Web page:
Apprehensions are to be expected as baggage when an almost 60 year-old dreams of sauntering through Europe alone. Many might consider themselves too old to risk it. For most, a solo trip is as good as ruled out, while one on a two-wheeler might as well be considered the start of descent into dotage. But Subhash Inamdar has no concern for convention. And having completed a solo 100-day bike trip across a continent he has been longing to visit for the past 15 years, he is a happy man with little regret in life. His glass — as he puts it — is definitely half full.
“I have biked all over India two times over. I have even travelled to the (supposedly) highest pass in the world, Khardung La in Ladakh, twice,” says the Vasai resident, who runs an industrial hardware store. “I had first dreamt of travelling to Europe 15 years ago, but at that time my kids were too young and there were many expenses to take care of.” It was only when Inamdar stumbled upon Dhirubhai Ambani’s words of wisdom that he realised that to achieve his dream, he would need to work towards it.
“Something that Dhirubhai had said — ‘Dream big, but dream with your eyes open’ — drove me to start with researching for my trip three years ago. I started going through maps, figuring out the interiors of the countries I was going to bypass and learning how to fix the bike. I can proudly say that even now, all these routes are perfectly etched in my head.”
After shipping his newly-purchased bike, the Bajaj Avenger 220 DTS-I, to Turkey, Inamdar set off on his spree on April 17, earlier this year. His superbly-organised itinerary took him across 16 countries, including Serbia, Hungary, Austria, France, the Czech Republic, Germany, Italy, Switzerland and Greece. For companions, he had his trusted bike and a backpack stuffed with three pairs of shirts and pants, maps, bike spare parts and some winter clothing. Though his itinerary was intricately planned in terms of the route, he had left it open in terms of the number of days he would spend at each place and where he would stay. It’s sweetly ironic that at most places, he stayed overnight at ‘youth’ hostels.
“I would also approach the local police stations, and ask them to allow me to roll out my sleeping bag in their compounds. Most often, they would go out of their way to help me do this,” he says.
And though staying the night over at the cop stations proved favourable for him, Inamdar had a close brush with the other side of the jail bars at the border of the Netherlands. The cops at the border police station asked him to submit all his documents as well as the bike key, and requested him to wait in a room that had a prison on the other side of it. It turned out to be a three-hour restless wait. Nobody informed Inamdar why he was being detained. “I finally took out my daily log diary, and began to write about my ordeal,” he says. “When I read it out to the officer there, I could finally break the ice. He spoke to his senior who realised that I was simply a traveller, and they allowed me to go. It turned out that the issue was with my Italian visa, that had some old stampings.”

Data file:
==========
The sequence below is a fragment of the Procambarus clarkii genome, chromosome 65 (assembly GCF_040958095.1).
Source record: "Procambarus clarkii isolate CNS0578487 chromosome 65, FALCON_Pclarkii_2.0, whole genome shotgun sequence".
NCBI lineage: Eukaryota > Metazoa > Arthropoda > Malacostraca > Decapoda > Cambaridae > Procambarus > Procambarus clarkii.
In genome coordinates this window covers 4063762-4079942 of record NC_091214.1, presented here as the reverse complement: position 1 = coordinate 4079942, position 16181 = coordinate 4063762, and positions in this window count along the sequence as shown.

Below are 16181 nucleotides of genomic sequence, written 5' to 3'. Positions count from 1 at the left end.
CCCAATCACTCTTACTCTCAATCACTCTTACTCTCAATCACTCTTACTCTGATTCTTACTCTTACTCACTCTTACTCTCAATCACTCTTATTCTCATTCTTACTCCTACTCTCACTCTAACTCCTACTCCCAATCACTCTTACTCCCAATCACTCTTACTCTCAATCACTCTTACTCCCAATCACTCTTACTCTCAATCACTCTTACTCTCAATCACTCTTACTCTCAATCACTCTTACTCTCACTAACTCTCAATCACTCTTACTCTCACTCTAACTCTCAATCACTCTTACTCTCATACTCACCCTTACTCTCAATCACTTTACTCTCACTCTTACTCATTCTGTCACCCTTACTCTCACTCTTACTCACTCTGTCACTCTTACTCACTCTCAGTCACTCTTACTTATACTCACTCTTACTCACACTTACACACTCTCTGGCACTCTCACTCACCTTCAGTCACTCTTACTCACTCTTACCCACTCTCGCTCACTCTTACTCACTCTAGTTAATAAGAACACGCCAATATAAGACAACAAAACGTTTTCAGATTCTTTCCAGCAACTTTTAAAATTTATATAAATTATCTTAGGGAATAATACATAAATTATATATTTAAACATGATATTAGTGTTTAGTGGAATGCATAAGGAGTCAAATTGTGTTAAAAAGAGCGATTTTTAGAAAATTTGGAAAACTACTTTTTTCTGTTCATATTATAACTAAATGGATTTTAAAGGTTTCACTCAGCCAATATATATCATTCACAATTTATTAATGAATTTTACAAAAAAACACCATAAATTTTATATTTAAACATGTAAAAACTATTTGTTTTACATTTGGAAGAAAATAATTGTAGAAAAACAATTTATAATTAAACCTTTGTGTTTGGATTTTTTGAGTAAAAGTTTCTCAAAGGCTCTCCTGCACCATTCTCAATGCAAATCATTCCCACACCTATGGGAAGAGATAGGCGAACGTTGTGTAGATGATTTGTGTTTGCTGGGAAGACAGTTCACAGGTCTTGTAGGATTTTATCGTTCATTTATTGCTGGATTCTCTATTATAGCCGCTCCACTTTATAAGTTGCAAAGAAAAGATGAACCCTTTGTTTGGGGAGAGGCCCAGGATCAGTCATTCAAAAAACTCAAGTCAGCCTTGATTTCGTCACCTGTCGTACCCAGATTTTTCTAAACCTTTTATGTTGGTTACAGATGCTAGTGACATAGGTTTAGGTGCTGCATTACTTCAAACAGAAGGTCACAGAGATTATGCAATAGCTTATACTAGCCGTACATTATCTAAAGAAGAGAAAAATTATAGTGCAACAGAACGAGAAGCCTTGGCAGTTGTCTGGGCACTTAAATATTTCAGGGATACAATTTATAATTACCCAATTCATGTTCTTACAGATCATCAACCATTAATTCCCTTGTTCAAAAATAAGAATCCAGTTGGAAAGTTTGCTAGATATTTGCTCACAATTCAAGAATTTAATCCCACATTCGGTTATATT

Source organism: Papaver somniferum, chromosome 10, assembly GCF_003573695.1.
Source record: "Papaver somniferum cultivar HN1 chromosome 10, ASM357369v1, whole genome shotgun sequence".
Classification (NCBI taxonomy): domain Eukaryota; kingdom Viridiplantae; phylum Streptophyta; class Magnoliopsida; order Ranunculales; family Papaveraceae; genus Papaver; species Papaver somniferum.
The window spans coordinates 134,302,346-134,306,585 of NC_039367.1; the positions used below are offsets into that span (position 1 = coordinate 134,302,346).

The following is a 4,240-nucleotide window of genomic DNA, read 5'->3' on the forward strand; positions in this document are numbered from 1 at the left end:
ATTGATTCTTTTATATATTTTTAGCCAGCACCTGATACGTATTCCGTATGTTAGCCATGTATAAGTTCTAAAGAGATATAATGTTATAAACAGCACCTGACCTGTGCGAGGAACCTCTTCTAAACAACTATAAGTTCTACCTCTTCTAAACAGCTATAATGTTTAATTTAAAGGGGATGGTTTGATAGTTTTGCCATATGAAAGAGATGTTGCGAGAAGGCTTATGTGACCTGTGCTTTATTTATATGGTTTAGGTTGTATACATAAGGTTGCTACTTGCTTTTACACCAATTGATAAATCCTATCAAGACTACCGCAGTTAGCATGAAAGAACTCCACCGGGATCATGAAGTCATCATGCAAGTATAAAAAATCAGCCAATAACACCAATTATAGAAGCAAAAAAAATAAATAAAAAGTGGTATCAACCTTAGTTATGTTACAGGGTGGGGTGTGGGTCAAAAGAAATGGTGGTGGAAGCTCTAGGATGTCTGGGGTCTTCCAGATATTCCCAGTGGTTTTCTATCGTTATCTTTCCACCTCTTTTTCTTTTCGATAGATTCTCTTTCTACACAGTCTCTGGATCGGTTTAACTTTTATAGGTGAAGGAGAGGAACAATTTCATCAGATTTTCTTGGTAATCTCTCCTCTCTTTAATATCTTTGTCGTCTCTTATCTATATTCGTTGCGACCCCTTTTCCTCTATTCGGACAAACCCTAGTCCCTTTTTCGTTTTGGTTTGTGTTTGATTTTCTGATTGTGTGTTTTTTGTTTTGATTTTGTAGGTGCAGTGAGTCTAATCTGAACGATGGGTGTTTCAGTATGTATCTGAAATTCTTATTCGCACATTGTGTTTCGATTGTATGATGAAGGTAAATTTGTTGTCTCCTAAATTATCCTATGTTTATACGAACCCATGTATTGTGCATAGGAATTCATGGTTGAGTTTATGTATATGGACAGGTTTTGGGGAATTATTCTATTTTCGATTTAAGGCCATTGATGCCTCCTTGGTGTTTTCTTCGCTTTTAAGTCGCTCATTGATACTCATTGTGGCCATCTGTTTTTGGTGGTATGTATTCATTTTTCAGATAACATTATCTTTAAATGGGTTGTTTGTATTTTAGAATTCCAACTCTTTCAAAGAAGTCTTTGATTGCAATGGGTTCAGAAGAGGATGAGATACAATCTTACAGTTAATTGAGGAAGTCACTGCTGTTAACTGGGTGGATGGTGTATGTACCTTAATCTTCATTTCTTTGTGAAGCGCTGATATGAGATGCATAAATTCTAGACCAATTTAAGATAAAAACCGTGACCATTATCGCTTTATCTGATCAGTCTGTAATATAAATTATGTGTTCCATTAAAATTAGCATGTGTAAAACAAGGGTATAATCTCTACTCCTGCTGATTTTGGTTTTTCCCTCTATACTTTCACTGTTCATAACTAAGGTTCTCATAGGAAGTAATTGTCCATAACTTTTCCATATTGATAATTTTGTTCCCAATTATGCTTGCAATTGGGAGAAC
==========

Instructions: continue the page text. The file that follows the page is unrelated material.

Inamdar’s joyful discoveries seem to be laced with an innocence that is hard to find in adults. His 16-hour ferry ride between Bari (Italy) and Patra (Greece) made him feel like he was aboard the Titanic, and an incident in Hamburg where some youngsters were chided by the cops for wasting food made him feel sad about the wastage back in our own country.
He made friends everywhere, and even a ‘girlfriend’ in Athens. His souvenirs merely included Swiss watches for his two kids, and a Swiss Army knife for himself. As an avid trekker, that seems like a handy buy. But nothing for his wife, we ask. He replies, “The biggest gift I could give her was that I returned home to her without a single scratch!” Overall, Inamdar ended up spending around Rs 6.5 lakh on his trip, and that includes the bike purchase.
Thanks to Inamdar’s fondness for meat, and a regime that includes daily exercise, there were no mishaps or food issues during his journey. “At the age of 60, one would be content seeing their grandkids play. But the satisfaction that I’ve got in these 100 days cannot be explained in words. Fear is just a state of mind. If you conquer it, there is no age limit to achieving your dreams.”
But did it ever get lonely to simply have a man and his machine on road for so long? Inamdar gets philosophical, but is quick to answer. “We have all come alone in this world, and we have to travel through it alone too. That is our destiny.”
Raring to go but unsure about how to? E-mail Subhash Inamdar on firstname.lastname@example.org for details
Rocking it post 50
Tips from the DIY-veteran to help you get started on your own journey
> Be in good shape for your trip. Exercise everyday for a couple of months before you set out
> Check the local weather reports everyday. There will be times when you might be stranded due to a rainstorm, but treat that as an experience too
> Carry minimum luggage. As they say, first you must pack. Then, you must get rid of half your clothing, and double the amount of money you planned to take along
> Don’t be shy about asking people for directions. European countries are very friendly, especially to older people
> Invest in a good, light sleeping bag. This one’s a must
> If you want to go alone, you must have a strong heart. I was scared when unexpected things happened to me during my trip, but the point is to not let it deter you
> Go through the rulebook of each city and country you intend to visit. In Austria, I was stopped by police officers who asked for a special ticket that you need to drive or ride in their country. I had forgotten to purchase it, and that overlook cost me as much as Rs 4,500
> Maintain a log of your daily doings
> Do not be worried about what others will think of your trip. You’re never too old to have fun